International Energy Agency – Official scenarios
International Energy Agency
Reference or baseline scenarios are not presented as business-as-usual or fixed outcomes, but typically are used for comparison, and present the theoretical case where no action is taken, which is not considered a politically realistic viewpoint. The IEA Reference scenario “takes into account all government policies and initiatives that had been adopted by mid-2004. It does not include policy initiatives that might be adopted in the future. Energy markets will probably evolve in different ways from those depicted in this scenario, because the policy landscape will change.”
Similarly the 2003 EU Energy scenario “takes into account existing policies and those in the process of being implemented at the end of 2001” and does not include the Renewables Directive and “additional policies to reduce greenhouse gas emissions”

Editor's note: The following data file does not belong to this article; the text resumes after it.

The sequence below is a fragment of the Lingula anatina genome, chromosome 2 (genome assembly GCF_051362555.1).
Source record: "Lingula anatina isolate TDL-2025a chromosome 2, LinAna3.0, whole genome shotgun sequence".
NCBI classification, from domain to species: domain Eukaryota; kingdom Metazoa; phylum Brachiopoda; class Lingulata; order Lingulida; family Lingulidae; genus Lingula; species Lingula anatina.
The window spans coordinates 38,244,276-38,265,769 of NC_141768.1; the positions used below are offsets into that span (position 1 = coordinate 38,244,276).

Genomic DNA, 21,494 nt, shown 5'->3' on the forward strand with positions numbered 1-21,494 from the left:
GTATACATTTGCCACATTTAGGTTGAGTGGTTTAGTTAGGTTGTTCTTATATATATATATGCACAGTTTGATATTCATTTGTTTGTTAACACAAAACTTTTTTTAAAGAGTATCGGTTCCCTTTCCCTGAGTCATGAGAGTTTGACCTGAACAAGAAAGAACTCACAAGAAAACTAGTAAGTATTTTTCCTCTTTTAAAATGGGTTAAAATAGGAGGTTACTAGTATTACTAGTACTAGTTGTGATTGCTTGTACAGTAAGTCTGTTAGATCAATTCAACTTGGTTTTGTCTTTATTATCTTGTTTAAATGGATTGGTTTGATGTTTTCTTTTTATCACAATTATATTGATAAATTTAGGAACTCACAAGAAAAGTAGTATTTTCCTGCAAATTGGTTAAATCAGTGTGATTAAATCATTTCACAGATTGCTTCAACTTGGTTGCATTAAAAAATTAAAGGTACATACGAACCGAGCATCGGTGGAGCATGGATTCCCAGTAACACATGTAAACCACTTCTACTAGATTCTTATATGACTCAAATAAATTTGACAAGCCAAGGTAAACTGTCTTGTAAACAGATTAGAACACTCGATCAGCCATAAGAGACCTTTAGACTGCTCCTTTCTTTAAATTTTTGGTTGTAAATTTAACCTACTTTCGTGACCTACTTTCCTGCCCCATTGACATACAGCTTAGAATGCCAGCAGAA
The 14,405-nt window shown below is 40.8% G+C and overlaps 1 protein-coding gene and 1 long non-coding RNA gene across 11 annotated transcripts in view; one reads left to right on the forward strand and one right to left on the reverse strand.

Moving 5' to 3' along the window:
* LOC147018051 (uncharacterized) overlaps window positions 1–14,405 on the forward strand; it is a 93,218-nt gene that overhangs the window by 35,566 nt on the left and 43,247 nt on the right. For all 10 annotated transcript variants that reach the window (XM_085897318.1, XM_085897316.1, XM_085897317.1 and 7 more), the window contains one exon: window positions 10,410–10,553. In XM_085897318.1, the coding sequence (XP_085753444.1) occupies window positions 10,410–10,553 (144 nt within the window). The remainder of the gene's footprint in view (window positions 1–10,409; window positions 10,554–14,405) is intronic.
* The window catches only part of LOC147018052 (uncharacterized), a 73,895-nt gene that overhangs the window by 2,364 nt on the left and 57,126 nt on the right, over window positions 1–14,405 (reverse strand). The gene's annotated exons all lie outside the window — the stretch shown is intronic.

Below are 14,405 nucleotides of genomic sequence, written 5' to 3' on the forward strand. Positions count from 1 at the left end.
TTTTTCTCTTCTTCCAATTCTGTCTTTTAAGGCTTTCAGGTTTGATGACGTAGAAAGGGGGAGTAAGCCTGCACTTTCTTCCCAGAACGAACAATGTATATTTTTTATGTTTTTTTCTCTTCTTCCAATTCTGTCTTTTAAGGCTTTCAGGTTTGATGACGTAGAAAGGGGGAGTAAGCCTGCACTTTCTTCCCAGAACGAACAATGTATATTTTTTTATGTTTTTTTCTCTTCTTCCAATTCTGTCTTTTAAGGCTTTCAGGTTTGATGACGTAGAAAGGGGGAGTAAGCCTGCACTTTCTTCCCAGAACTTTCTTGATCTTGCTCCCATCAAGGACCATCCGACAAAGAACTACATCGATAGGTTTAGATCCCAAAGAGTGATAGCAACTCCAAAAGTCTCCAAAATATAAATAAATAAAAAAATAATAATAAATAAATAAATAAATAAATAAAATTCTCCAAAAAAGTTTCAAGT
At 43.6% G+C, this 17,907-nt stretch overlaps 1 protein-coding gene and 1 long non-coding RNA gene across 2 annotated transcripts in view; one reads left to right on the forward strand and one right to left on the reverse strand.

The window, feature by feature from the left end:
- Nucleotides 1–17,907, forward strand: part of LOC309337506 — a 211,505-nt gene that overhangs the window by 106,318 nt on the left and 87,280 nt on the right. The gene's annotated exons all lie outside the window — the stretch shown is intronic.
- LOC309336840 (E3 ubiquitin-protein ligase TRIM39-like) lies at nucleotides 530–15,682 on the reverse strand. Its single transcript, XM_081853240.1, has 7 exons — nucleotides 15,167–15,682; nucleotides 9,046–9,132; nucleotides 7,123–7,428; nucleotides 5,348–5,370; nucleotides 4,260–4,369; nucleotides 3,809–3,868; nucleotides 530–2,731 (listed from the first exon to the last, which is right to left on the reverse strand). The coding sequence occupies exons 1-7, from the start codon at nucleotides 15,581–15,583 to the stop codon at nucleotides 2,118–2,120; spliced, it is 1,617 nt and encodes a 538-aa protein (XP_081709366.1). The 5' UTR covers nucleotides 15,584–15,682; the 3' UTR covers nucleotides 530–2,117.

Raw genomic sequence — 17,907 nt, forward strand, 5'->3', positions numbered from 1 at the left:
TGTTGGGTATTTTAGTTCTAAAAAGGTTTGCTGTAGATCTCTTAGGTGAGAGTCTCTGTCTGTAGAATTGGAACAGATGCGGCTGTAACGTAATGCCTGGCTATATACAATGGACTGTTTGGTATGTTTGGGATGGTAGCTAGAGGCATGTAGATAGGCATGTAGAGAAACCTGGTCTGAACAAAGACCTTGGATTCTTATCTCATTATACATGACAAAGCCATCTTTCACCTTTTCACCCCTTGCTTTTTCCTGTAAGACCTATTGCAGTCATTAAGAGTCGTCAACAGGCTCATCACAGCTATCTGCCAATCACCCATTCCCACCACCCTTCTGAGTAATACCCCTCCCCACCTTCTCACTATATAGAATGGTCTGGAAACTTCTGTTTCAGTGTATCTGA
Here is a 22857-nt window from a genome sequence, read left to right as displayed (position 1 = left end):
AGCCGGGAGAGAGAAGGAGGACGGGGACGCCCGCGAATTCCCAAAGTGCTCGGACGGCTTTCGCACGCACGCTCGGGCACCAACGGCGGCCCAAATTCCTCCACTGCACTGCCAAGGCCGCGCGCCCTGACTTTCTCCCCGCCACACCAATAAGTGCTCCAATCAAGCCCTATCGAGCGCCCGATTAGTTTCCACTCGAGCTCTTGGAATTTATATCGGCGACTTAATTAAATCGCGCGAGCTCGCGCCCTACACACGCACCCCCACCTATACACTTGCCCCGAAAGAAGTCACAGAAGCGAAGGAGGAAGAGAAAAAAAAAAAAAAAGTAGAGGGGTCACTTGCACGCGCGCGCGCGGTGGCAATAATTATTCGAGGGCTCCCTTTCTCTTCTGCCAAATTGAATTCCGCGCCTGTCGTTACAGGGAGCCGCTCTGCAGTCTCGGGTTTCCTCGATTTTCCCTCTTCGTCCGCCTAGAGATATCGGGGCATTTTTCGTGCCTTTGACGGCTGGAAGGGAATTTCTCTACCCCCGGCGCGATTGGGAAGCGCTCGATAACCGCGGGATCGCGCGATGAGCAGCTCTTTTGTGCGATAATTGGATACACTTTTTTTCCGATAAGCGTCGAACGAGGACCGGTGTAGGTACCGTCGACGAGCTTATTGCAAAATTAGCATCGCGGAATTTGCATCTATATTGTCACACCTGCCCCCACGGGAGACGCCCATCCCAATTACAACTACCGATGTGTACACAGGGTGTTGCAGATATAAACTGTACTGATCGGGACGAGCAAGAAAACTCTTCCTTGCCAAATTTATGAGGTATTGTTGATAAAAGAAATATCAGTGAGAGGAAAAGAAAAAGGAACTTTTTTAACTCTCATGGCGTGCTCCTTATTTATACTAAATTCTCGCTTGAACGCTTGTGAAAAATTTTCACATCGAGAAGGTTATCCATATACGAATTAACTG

The International Energy Agency (IEA) estimations in it’s Reference Scenario, presented in 2002 for wind energy was for 33 GW in 2010, 57 GW in 2020 and 71 GW in 2030.
In 2004, the IEA Reference Scenario projections were updated to 66GW in 2010, 131 GW in 2020 and 170 GW in 2030.
Within two years the IEA forecast for wind power installed in the EU for 2010 were doubled.
Advanced scenarios on wind energy
The IEA Advanced Scenario “considers those policies and measures that countries are currently considering or might reasonably be expected to adopt taking account of technical and cost factors, the political context and market barriers. The aim is to present a consistent picture of how global energy markets might evolve if governments decide to strengthen their environmental and energy-security policies.”
The IEA Advanced scenario projected a wind energy market of 75 GW in 2010, 145 GW in 2020 and 202 GW in 2030.